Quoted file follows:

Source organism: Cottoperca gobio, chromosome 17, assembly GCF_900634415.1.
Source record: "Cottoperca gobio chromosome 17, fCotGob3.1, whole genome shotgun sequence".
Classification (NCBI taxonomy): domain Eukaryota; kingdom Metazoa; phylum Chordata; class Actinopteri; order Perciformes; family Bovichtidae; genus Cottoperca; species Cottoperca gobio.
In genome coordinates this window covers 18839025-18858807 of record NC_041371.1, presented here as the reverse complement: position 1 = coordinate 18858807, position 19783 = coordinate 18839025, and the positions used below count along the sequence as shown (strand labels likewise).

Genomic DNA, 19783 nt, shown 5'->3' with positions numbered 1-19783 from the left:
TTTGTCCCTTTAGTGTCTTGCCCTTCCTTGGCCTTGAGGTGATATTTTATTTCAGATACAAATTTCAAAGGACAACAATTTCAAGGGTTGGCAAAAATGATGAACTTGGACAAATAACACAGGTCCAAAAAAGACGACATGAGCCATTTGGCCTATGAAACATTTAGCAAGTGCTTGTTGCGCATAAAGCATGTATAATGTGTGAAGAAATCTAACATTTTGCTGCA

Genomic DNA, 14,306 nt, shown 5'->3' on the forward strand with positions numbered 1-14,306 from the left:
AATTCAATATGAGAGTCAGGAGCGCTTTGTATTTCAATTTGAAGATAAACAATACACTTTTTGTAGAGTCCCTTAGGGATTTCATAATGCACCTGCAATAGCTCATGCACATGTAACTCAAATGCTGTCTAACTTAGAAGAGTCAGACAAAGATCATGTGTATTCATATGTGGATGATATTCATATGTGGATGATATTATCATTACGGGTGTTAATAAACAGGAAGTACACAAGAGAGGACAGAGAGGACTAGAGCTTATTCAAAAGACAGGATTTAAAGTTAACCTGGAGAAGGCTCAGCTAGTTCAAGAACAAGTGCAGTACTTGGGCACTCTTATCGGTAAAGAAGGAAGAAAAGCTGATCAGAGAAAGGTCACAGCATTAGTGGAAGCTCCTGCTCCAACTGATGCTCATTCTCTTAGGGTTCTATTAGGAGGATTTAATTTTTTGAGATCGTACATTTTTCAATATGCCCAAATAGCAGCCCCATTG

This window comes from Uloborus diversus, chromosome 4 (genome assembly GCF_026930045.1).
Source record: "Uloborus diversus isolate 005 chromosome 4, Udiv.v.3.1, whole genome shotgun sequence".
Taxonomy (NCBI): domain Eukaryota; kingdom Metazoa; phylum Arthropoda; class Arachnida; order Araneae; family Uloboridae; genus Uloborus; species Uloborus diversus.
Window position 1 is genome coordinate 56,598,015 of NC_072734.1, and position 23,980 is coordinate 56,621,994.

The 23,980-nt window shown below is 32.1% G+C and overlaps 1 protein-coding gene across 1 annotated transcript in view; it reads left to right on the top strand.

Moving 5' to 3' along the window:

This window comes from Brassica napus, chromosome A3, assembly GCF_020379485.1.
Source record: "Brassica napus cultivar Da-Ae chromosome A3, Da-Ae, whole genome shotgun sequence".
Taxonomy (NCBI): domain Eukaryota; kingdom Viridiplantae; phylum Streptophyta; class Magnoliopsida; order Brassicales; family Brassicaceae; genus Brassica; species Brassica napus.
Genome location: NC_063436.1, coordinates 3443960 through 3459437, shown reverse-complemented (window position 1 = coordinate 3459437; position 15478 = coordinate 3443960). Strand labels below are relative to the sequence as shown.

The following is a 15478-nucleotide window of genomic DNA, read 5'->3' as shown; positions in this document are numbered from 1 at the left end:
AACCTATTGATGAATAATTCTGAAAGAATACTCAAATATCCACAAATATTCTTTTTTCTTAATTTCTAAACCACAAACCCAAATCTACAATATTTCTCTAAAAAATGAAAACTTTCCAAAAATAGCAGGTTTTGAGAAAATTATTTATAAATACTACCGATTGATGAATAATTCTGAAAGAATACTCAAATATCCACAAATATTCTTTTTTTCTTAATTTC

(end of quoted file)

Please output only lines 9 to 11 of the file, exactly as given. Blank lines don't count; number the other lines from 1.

This window comes from Uloborus diversus, chromosome 4 (genome assembly GCF_026930045.1).
Source record: "Uloborus diversus isolate 005 chromosome 4, Udiv.v.3.1, whole genome shotgun sequence".
Taxonomy (NCBI): domain Eukaryota; kingdom Metazoa; phylum Arthropoda; class Arachnida; order Araneae; family Uloboridae; genus Uloborus; species Uloborus diversus.